Through four games this season, the Texas Tech defense has minimized damage in the passing game by reducing space.
In other words, Tech defensive backs aren’t affording opposing receivers much of it.
Just ask Iowa State coach Paul Rhoads, who told reporters after his team’s 24-13 loss to the Red Raiders on Saturday that its lack of productivity in the passing game — the Cyclones threw for only 73 yards — was a direct result of the inability of receivers to break free from Tech’s tight man-to-man coverage.
“They were pressing us all over the field,” Rhoads said. “When guys are rolling up on your widest receivers, then on your inside receivers, (quick passing) isn’t a part of the package. It’s just not there. Why it’s successful a lot is because folks play loose; they play off, and you can throw and catch and get blocks made to start plays. You can’t do that against that type of press coverage.”
The new aggressiveness in the passing game for Tech (4-0, 1-0 in Big 12 Conference) quickly stood out to Oklahoma coach Bob Stoops, whose No. 17 Sooners (2-1, 0-1) will visit Jones AT&T Stadium at 2:30 p.m. Saturday, while he digested Tech game film.
“They’re playing you aggressive,” Stoops told reporters at his weekly press conference Monday. “They’re playing you tight.”
Added Oklahoma quarterback Landry Jones: “They are playing the ball a lot better when it is in the air than they have been since I played them, for sure.”
Tech defensive coordinator Art Kaufman said he and the defensive staff worked from the first day of pad workouts during spring practice on helping the team’s defensive backs become confident they could succeed one-on-one in close quarters against an opposing receiver.
As he puts it, “we feel like our defensive backs can stand close to guys.”
The secondary, led by four senior starters, has bought in. Senior safety D.J. Johnson said the trust the staff places in players’ hands to make the right reads and call the correct coverages has allowed the unit to play more freely.
“We’re a different team,” Johnson said. “You can see that from the first four games. Our coaching staff, they let us do what got us here in the first place. ... We’re a lot looser out there when we play, and we’re allowed to make up as we go and confuse receivers and quarterbacks.”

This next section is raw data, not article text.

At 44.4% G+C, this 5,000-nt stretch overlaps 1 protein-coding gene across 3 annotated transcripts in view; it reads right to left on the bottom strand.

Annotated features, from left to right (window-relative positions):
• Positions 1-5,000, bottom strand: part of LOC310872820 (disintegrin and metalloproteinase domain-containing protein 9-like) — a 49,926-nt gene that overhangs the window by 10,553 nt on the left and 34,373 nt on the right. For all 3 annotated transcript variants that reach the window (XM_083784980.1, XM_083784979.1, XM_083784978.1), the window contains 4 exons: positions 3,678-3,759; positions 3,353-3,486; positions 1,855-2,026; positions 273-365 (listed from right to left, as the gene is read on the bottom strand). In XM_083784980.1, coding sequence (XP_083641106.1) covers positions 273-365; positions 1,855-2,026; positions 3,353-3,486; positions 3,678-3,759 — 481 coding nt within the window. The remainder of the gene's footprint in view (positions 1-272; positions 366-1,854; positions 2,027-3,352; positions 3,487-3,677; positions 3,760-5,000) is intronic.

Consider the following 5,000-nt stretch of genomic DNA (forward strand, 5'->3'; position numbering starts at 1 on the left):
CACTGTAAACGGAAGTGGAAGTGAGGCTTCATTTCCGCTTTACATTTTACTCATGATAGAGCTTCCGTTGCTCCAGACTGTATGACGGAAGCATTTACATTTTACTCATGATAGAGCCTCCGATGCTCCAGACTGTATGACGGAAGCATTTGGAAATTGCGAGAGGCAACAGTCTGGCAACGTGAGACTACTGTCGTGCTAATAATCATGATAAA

There are several inherent advantages to the up-close-and-personal press coverage Tech has employed, evidenced by its No. 1 overall rating in pass efficiency defense.
For starters, effectively jamming wide receivers at the line can throw off timing between the receivers and their quarterback, a key when so many offenses in the Big 12 rely on a multitude of timing routes. The tight coverage also limits opportunities for opposing playmakers to make moves in space — another staple of the spread offense.
The coverage style also gives defensive backs more chances to make plays on the ball. Tech has taken advantage by matching its interception total from the entire 2011 season (five) through four games.
So why wasn’t Tech able to use the strategy more often last season?
“Last year we played looser zone because our pass rush wasn’t quite there,” Tech coach Tommy Tuberville said. “We weren’t able to get in the quarterback’s face. That changes during the game. If you see that you can rush with four instead of having to bring in five or six, and you can play tighter zone, you can jump routes.”
That was the case against Iowa State. The Red Raiders rarely brought more than four pass rushers, yet they were still able to force Cyclone quarterback Steele Jantz into four turnovers. And Tech’s nine sacks through four games are only seven shy of its total from a season ago.
Whether Tech can create similar pressure with similar personnel against an Oklahoma team that averages 37 pass attempts per game will be key to the Red Raiders chances on Saturday against Jones and the nation’s No. 35 passing attack.
“The biggest key to us having success in this game is what we do, our technique” Kaufman said. “Not losing focus on what our job is, that’s key at every position, but especially in the secondary.”
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